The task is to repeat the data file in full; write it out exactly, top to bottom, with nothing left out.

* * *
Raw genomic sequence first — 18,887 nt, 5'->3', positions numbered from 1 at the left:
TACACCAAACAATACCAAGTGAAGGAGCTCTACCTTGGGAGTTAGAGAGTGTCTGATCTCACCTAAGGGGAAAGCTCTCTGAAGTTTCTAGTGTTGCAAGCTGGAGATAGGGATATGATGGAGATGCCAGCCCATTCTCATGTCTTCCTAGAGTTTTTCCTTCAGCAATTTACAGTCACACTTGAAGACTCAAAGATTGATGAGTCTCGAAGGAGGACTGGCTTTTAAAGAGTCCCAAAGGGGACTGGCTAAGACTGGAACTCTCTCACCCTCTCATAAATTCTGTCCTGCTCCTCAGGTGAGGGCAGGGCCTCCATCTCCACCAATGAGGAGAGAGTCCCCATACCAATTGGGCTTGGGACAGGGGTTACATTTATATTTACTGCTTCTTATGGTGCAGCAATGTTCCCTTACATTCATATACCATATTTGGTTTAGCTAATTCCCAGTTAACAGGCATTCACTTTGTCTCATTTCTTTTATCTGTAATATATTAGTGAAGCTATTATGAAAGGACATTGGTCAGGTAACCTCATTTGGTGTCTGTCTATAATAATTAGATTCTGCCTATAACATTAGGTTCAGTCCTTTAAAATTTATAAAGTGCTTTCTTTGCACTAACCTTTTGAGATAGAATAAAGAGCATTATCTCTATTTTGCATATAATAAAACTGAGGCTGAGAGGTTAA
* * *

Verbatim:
Raw genomic sequence first — 18,887 nt, 5'->3', positions numbered from 1 at the left:
TACACCAAACAATACCAAGTGAAGGAGCTCTACCTTGGGAGTTAGAGAGTGTCTGATCTCACCTAAGGGGAAAGCTCTCTGAAGTTTCTAGTGTTGCAAGCTGGAGATAGGGATATGATGGAGATGCCAGCCCATTCTCATGTCTTCCTAGAGTTTTTCCTTCAGCAATTTACAGTCACACTTGAAGACTCAAAGATTGATGAGTCTCGAAGGAGGACTGGCTTTTAAAGAGTCCCAAAGGGGACTGGCTAAGACTGGAACTCTCTCACCCTCTCATAAATTCTGTCCTGCTCCTCAGGTGAGGGCAGGGCCTCCATCTCCACCAATGAGGAGAGAGTCCCCATACCAATTGGGCTTGGGACAGGGGTTACATTTATATTTACTGCTTCTTATGGTGCAGCAATGTTCCCTTACATTCATATACCATATTTGGTTTAGCTAATTCCCAGTTAACAGGCATTCACTTTGTCTCATTTCTTTTATCTGTAATATATTAGTGAAGCTATTATGAAAGGACATTGGTCAGGTAACCTCATTTGGTGTCTGTCTATAATAATTAGATTCTGCCTATAACATTAGGTTCAGTCCTTTAAAATTTATAAAGTGCTTTCTTTGCACTAACCTTTTGAGATAGAATAAAGAGCATTATCTCTATTTTGCATATAATAAAACTGAGGCTGAGAGGTTAA